A new report by Standard Bank provides some insights into the consumer trends in South Africa – highlighting the stark income inequalities among the country’s people.
Using data from the Bureau of Market Research (BMR), Standard Bank highlights the general class system in the country, created largely by inequalities in wealth.
BMR puts the annual income classification of the South African consumer at:
|Annual income||Monthly income||Classification|
|R0 – R11 600||R0 – R967||Lowest|
|R11 601 – R49 000||R968 – R4 083||Second lowest|
|R49 001 – R109 000||R4 084 – R9 083||Low emerging middle|
|R109 001 – R234 000||R9 084 – R19 500||Emerging middle|
|R234 001 – R378 000||R19 501 – R31 500||Lower middle|
|R378 001 – R783 000||R31 501 – R65 250||Upper middle|
|R783 001 – R1 693 000||R65 251 – R141 083||Upper income/Emerging affluent|
|R1 693 001+||R141 084+||Affluent|
Around 53% of South Africa’s population are considered poor according to the income classifications.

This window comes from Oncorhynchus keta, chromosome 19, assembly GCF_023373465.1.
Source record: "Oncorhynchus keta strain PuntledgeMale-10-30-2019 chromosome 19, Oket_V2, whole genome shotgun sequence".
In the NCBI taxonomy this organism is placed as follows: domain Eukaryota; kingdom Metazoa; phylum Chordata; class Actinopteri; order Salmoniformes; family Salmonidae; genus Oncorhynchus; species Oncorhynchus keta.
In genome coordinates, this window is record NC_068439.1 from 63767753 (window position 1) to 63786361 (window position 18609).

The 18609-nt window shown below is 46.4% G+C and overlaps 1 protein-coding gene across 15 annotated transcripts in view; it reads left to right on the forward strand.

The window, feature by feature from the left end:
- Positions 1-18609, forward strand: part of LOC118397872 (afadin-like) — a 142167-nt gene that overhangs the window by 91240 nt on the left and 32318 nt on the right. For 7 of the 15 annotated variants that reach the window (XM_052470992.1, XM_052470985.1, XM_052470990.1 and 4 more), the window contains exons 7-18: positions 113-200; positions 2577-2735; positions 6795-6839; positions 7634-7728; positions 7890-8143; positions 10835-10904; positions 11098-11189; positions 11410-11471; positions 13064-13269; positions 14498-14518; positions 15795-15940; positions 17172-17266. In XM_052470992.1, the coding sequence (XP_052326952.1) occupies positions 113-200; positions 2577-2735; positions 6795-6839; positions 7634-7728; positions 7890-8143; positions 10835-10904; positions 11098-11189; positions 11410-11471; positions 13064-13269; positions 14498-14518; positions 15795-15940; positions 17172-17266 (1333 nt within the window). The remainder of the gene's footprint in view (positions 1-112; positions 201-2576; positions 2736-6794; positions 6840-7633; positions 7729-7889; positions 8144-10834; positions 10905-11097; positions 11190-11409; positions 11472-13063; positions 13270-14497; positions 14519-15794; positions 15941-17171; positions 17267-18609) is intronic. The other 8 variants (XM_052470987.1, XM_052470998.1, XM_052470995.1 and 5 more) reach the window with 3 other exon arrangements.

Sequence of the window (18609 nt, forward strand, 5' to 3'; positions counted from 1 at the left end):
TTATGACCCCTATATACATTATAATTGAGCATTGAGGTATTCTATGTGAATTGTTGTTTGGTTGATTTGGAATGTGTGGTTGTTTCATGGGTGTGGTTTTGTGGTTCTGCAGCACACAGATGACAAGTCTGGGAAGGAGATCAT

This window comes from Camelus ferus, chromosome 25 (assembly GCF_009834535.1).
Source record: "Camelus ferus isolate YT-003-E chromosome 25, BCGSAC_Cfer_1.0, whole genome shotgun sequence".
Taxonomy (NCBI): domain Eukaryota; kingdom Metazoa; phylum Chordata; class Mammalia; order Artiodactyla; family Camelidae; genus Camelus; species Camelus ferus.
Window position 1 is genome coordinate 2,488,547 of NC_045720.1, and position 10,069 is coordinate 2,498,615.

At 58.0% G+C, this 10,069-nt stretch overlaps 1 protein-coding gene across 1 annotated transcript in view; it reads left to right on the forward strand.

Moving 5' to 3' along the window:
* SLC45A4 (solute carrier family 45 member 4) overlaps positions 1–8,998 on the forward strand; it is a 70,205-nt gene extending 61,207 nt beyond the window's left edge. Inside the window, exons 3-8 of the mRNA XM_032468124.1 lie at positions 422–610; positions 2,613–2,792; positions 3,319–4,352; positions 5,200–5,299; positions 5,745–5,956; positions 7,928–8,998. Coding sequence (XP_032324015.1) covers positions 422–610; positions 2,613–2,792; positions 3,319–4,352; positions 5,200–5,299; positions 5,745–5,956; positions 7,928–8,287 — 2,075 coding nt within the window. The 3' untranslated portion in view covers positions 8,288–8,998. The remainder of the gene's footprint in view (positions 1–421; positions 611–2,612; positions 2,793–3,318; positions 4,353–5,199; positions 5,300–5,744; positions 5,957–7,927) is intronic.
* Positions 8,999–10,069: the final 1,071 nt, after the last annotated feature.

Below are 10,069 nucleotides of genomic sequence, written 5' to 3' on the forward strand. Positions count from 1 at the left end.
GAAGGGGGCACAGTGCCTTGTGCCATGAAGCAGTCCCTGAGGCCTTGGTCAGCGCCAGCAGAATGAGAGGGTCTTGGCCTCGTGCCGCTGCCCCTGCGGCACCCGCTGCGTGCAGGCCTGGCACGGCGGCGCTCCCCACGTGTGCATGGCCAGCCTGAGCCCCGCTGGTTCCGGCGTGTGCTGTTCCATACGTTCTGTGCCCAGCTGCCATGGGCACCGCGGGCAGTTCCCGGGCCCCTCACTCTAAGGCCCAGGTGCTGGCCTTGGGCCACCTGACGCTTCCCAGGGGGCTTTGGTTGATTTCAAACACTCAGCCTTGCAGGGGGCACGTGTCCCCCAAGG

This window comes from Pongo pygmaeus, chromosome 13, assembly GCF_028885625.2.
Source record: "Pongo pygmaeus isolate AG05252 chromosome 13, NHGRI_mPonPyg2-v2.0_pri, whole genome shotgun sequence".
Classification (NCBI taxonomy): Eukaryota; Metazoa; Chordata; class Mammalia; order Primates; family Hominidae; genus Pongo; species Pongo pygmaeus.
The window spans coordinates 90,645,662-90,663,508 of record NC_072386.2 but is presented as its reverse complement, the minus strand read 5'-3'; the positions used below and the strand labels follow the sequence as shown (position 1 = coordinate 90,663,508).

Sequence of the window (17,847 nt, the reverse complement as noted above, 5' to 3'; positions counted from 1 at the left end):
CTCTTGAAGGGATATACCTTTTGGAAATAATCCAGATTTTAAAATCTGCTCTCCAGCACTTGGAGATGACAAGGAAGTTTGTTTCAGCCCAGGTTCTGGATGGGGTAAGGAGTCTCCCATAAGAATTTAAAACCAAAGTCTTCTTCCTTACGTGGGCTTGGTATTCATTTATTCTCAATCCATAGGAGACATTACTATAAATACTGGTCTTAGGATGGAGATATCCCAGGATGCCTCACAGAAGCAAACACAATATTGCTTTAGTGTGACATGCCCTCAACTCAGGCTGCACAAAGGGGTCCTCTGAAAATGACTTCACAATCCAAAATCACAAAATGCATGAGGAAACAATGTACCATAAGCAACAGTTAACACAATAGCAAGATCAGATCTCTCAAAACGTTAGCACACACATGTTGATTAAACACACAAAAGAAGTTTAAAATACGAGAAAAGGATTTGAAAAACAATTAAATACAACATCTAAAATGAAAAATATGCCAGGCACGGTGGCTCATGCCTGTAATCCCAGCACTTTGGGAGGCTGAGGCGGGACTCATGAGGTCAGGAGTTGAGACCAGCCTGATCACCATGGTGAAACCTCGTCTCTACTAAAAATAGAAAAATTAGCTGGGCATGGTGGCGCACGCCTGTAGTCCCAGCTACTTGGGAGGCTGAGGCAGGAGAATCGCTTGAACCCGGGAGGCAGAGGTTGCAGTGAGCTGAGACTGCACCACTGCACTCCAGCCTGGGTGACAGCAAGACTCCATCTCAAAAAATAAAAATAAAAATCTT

This, BMR said, comprises 36% of the population that earn either no income or not more than R11,600 p.a. 17% fall into the second poorest category. These two groups only contribute 11.2% of income.
The middle class, is the next group, according to BMR, and comprises 18% of the working age population. However, the middle class generates the most income. They contribute a combined total income of 64.6%.
While the two most affluent income groups only comprise 0.9% of the population, their income contribution is 22.6%.
“This highlights South Africa’s stark inequality but also the importance of the growing middle class, Standard Bank said.
Source: Business Tech